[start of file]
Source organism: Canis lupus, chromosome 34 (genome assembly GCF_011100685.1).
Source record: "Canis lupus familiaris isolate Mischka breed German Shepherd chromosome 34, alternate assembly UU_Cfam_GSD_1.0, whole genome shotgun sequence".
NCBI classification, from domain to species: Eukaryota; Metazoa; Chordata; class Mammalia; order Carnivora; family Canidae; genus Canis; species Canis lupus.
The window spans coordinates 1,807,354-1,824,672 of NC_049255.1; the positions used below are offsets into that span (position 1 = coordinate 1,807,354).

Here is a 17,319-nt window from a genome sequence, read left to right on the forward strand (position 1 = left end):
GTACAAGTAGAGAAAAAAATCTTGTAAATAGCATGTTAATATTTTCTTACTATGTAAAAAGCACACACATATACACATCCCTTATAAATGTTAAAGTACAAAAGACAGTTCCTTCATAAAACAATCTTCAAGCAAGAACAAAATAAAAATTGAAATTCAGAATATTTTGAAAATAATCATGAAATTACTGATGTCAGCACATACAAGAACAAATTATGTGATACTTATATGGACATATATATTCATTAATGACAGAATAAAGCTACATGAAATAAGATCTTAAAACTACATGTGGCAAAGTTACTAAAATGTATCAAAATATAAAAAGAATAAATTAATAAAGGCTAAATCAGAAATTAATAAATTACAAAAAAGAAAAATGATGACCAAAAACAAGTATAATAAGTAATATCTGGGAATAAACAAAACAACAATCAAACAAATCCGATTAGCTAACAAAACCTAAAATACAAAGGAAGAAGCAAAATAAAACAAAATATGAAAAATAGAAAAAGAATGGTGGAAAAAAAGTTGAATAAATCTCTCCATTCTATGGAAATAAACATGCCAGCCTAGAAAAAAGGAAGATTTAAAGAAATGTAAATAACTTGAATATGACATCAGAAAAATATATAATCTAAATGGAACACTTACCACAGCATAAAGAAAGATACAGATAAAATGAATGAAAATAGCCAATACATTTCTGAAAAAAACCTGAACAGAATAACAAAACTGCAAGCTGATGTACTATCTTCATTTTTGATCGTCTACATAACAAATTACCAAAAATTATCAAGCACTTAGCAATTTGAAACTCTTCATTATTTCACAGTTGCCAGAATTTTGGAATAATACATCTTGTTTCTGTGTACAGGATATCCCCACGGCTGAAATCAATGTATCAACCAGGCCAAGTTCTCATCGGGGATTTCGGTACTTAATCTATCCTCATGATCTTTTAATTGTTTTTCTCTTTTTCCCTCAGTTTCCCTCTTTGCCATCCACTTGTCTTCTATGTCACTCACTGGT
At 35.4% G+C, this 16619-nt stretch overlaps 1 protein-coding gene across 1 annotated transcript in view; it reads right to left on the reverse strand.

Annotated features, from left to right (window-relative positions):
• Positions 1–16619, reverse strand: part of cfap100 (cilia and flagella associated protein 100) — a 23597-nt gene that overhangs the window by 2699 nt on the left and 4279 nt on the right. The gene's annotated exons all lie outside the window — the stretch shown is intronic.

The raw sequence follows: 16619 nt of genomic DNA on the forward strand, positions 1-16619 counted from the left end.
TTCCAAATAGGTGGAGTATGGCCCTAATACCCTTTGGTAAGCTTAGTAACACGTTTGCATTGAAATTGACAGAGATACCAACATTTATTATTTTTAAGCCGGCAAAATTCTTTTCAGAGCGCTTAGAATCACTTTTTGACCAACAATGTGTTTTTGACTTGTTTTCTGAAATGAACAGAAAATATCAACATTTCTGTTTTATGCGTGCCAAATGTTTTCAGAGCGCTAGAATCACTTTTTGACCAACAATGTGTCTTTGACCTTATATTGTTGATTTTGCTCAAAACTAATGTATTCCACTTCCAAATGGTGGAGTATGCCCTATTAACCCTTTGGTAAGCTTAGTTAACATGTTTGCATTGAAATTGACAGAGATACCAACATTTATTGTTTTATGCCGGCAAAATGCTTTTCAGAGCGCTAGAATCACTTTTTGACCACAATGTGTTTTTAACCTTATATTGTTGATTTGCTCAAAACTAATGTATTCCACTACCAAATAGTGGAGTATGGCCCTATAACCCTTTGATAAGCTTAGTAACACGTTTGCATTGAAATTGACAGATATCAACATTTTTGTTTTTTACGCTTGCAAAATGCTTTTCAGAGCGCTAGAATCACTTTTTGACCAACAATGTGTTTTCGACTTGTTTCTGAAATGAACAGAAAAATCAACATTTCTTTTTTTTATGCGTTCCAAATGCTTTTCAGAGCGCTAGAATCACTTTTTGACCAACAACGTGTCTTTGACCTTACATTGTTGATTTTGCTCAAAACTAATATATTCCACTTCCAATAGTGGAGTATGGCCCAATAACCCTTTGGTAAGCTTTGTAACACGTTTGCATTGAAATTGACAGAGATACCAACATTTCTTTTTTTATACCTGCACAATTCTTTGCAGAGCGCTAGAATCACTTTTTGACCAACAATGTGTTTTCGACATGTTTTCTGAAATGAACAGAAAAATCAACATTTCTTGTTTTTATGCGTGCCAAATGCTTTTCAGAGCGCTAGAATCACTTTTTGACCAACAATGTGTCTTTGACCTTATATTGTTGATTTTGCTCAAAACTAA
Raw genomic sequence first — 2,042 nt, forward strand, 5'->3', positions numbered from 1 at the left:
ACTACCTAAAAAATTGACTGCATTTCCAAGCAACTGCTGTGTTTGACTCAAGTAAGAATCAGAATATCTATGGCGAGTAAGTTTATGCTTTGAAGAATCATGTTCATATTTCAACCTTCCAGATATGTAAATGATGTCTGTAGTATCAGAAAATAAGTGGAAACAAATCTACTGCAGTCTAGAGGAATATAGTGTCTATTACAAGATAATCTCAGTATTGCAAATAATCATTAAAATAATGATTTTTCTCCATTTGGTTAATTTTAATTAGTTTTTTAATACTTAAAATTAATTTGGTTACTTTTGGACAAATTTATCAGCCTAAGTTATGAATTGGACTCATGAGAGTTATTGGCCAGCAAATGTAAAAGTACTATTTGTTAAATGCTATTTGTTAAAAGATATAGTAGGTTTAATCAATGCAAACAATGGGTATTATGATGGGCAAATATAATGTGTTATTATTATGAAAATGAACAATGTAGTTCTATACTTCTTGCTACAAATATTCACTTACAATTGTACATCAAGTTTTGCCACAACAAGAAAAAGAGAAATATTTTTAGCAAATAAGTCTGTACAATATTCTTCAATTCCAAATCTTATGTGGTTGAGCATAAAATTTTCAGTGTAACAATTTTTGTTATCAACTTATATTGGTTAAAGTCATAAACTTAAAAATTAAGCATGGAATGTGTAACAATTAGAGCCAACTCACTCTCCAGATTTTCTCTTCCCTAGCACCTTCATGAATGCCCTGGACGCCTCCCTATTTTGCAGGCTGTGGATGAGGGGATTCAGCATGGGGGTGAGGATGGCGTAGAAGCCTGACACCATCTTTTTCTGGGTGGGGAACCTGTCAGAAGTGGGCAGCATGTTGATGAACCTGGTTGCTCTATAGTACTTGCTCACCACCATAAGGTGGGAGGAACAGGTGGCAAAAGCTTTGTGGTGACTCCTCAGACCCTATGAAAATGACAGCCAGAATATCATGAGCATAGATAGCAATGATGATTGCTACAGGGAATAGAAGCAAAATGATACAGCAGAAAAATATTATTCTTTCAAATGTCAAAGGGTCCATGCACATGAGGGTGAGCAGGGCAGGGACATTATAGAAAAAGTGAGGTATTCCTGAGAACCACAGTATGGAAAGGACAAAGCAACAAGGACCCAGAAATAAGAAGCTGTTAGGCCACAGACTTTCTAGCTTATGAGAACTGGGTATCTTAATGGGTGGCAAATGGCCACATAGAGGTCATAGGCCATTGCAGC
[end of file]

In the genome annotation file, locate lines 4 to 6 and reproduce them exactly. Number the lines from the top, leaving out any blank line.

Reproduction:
The window spans coordinates 1,807,354-1,824,672 of NC_049255.1; the positions used below are offsets into that span (position 1 = coordinate 1,807,354).

Here is a 17,319-nt window from a genome sequence, read left to right on the forward strand (position 1 = left end):
GTACAAGTAGAGAAAAAAATCTTGTAAATAGCATGTTAATATTTTCTTACTATGTAAAAAGCACACACATATACACATCCCTTATAAATGTTAAAGTACAAAAGACAGTTCCTTCATAAAACAATCTTCAAGCAAGAACAAAATAAAAATTGAAATTCAGAATATTTTGAAAATAATCATGAAATTACTGATGTCAGCACATACAAGAACAAATTATGTGATACTTATATGGACATATATATTCATTAATGACAGAATAAAGCTACATGAAATAAGATCTTAAAACTACATGTGGCAAAGTTACTAAAATGTATCAAAATATAAAAAGAATAAATTAATAAAGGCTAAATCAGAAATTAATAAATTACAAAAAAGAAAAATGATGACCAAAAACAAGTATAATAAGTAATATCTGGGAATAAACAAAACAACAATCAAACAAATCCGATTAGCTAACAAAACCTAAAATACAAAGGAAGAAGCAAAATAAAACAAAATATGAAAAATAGAAAAAGAATGGTGGAAAAAAAGTTGAATAAATCTCTCCATTCTATGGAAATAAACATGCCAGCCTAGAAAAAAGGAAGATTTAAAGAAATGTAAATAACTTGAATATGACATCAGAAAAATATATAATCTAAATGGAACACTTACCACAGCATAAAGAAAGATACAGATAAAATGAATGAAAATAGCCAATACATTTCTGAAAAAAACCTGAACAGAATAACAAAACTGCAAGCTGATGTACTATCTTCATTTTTGATCGTCTACATAACAAATTACCAAAAATTATCAAGCACTTAGCAATTTGAAACTCTTCATTATTTCACAGTTGCCAGAATTTTGGAATAATACATCTTGTTTCTGTGTACAGGATATCCCCACGGCTGAAATCAATGTATCAACCAGGCCAAGTTCTCATCGGGGATTTCGGTACTTAATCTATCCTCATGATCTTTTAATTGTTTTTCTCTTTTTCCCTCAGTTTCCCTCTTTGCCATCCACTTGTCTTCTATGTCACTCACTGGT